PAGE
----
2. Dark Chocolate
    Did you know that cocoa contains more antioxidants than most other foods? That includes your fruits and vegetables! There are about 50mg of polyphenolic compounds in one gram of dark chocolate. That makes it a heavily concentrated source of antioxidants – more so than other food. Dark chocolate is also a good source of iron, magnesium, and zinc. Dark chocolate, especially those with more than 70% cocoa solids, is your best bet. However, we recommend limiting your consumption to 30 grams per day. This is to attain the benefit on lowered fasting blood sugar, hbA1C, low-density lipoprotein cholesterol and triglyceride levels.
  3. Raspberries
    Raspberries have a very high antioxidant activity. They have been found to potentially kill stomach, colon, and breast cancer cells. They may also reduce the risk for heart disease and inflammation. However, it is important to note that most of this research was conducted in test tubes. This may mean that the results do not transfer as strongly in humans. Nonetheless, adding raspberries to your diet is still a good idea. They are a rich source of antioxidants, vitamins, and fiber.
  4. Artichokes
    Artichokes are rich in an antioxidant called chlorogenic acid. This antioxidant may reduce your risk for diseases linked to high oxidative stress such as cancer. As with many vegetables, how you cook them can impact their nutrient content. We recommend boiling or steaming artichoke instead of frying them. This will improve their antioxidant content.
  5. Pecans
    Pecans are another type of food that is high in antioxidant activity. They have been shown to improve your blood antioxidant levels. Getting just 20% of your daily calories from pecans can significantly increase your antioxidant levels. Pecans are also a good source of healthy fats. They may also help reduce your risk for heart disease.
  6. Kale
    Kale is a highly nutritious vegetable. It is rich in calcium, vitamin A, C, and K. Vitamins A and C are high in antioxidant activity. Did you know that red varieties of kale are less common? However, they actually have as much as twice the antioxidants compared to the regular variety. This is due to the anthocyanin antioxidants present in red fruits and vegetables.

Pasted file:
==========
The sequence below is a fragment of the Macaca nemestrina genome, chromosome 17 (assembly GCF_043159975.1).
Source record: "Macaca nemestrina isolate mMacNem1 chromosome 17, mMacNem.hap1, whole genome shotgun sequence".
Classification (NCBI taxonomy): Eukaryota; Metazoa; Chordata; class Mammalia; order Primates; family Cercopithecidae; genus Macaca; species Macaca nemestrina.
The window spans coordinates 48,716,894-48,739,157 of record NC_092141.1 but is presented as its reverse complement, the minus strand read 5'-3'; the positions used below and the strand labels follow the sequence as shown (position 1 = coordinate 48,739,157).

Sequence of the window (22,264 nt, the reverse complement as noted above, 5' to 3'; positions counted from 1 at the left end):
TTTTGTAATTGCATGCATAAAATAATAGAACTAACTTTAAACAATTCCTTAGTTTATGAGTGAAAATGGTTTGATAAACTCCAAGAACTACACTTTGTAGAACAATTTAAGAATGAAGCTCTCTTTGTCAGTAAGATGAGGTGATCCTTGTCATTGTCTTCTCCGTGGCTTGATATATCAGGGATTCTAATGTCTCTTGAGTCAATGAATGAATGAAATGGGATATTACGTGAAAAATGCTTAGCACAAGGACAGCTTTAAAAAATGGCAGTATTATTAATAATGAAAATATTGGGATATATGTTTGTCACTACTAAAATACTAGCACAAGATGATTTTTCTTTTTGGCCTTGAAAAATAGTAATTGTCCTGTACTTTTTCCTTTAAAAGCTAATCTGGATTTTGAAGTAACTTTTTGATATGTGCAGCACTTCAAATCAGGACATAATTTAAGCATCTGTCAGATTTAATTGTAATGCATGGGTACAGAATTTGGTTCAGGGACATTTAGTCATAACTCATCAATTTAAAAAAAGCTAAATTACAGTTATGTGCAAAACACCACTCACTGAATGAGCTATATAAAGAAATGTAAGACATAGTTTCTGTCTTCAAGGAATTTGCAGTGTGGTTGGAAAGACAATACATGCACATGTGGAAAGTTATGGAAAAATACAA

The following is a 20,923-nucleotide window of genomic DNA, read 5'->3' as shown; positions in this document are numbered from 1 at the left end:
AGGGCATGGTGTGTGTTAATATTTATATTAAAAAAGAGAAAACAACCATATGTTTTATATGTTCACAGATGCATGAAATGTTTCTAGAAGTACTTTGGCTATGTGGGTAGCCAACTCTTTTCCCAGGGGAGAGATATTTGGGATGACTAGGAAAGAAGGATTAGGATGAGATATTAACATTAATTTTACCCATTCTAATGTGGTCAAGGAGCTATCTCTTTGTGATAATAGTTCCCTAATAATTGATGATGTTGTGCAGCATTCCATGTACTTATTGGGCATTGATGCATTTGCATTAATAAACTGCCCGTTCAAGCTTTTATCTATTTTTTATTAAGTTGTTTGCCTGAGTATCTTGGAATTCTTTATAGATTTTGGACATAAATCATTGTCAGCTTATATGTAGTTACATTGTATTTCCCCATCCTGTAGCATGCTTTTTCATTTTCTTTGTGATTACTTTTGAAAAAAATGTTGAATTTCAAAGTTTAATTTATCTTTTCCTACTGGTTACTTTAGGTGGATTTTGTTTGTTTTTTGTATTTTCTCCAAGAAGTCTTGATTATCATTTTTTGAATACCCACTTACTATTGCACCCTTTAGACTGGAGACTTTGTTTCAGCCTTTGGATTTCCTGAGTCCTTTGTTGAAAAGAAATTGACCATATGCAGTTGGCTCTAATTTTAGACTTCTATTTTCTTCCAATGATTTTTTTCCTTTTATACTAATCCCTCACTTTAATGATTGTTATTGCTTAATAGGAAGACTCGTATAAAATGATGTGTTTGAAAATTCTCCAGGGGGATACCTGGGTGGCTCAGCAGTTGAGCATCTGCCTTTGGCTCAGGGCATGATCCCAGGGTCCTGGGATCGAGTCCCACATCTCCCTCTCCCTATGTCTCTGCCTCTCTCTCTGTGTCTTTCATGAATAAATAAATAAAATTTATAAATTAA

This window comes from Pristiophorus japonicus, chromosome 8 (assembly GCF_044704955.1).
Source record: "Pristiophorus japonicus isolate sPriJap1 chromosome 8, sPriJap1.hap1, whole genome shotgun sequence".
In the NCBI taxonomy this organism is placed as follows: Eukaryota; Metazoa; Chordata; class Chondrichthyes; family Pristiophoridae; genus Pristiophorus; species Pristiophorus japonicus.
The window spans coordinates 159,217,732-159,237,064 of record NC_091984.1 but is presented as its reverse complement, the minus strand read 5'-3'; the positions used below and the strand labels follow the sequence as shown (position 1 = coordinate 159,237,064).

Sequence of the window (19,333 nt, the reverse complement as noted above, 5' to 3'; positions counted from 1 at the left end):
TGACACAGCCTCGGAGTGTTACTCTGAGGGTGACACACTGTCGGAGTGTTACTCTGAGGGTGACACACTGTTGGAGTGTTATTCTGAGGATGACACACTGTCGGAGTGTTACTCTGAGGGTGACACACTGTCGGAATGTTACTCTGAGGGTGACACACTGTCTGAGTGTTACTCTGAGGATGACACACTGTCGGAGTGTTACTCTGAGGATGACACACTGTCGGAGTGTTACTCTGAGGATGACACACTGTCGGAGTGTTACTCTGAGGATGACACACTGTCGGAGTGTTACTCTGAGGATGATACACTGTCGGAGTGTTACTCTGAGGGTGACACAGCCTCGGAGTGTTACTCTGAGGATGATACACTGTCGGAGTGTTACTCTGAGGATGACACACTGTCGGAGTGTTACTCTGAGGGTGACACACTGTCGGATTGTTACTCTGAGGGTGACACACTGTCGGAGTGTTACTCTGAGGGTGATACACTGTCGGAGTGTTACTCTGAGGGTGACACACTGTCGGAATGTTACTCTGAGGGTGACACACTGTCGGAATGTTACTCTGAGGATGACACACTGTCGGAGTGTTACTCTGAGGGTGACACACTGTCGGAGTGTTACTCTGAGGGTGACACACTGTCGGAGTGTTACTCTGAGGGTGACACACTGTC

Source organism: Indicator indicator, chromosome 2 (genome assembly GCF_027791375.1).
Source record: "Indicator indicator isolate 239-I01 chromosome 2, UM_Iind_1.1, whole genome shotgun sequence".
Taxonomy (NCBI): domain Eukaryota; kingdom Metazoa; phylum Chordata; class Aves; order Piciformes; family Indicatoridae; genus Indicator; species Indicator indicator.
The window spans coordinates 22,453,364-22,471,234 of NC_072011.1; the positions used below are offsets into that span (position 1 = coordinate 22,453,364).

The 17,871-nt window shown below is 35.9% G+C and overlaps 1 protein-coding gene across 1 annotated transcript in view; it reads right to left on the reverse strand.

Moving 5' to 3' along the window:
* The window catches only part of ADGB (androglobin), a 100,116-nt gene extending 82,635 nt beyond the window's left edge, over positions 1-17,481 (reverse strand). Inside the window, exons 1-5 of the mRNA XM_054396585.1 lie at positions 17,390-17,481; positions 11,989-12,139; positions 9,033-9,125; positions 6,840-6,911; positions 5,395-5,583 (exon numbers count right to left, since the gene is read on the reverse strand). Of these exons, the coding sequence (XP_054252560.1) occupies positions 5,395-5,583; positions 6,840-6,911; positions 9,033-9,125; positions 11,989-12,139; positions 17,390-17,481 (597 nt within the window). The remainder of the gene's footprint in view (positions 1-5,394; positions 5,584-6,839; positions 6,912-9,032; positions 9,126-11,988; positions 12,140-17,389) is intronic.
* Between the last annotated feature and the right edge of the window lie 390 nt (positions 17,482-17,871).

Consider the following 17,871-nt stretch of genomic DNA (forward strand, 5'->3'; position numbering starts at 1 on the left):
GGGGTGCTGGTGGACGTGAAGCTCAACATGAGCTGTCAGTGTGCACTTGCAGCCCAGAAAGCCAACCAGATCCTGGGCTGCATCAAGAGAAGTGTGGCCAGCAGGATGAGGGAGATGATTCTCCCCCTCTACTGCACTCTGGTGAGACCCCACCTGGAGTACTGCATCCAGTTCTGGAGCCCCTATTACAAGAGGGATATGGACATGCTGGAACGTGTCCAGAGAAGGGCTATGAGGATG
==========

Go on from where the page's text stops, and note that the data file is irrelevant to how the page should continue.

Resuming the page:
7. Blueberries
    Blueberries are often dubbed as a “superfood.”  This is due to their high antioxidant and nutrient concentration. In fact, blueberries may even have the highest antioxidant content compared to the more commonly eaten fruits and vegetables. The antioxidants in blueberries have been shown to reduce your risk for various diseases. These include neurodegenerative diseases and heart disease. They may also help lower your blood pressure and cholesterol.
  8. Beans
    Beans belong to a group of inexpensive and versatile legumes. Different varieties of beans, such as pintos, contain different antioxidants. The antioxidants in beans can help reduce inflammation and slow the growth of different cancers. Beans are also high in fiber and can provide additional benefits.

Conclusion

There are a variety of reasons to include antioxidants in your diet. This includes decreasing your risk for cancer, cardiovascular diseases, and other chronic illnesses. Antioxidants help reduce free radical levels. Therefore, it limits the damage happening in your bodies. They can be obtained from a variety of food sources. These include dates, dark chocolate, and berries. We recommend adding some or all of these in your diet. It will help improve your overall health in the long term!

Written by:

Allison Tallman, MS, RDN, CNSC

Registered Dietitian

Reviewed by:
Registered Dietitian
Share:
Share on facebook
Facebook
Share on email
Email
Share on linkedin
LinkedIn
Share on tumblr
Tumblr

Related post

dates
Thank you for subscribing to our 7DVARIETY Daily Newsletter
Trusted Source

PubMed Central

Go to source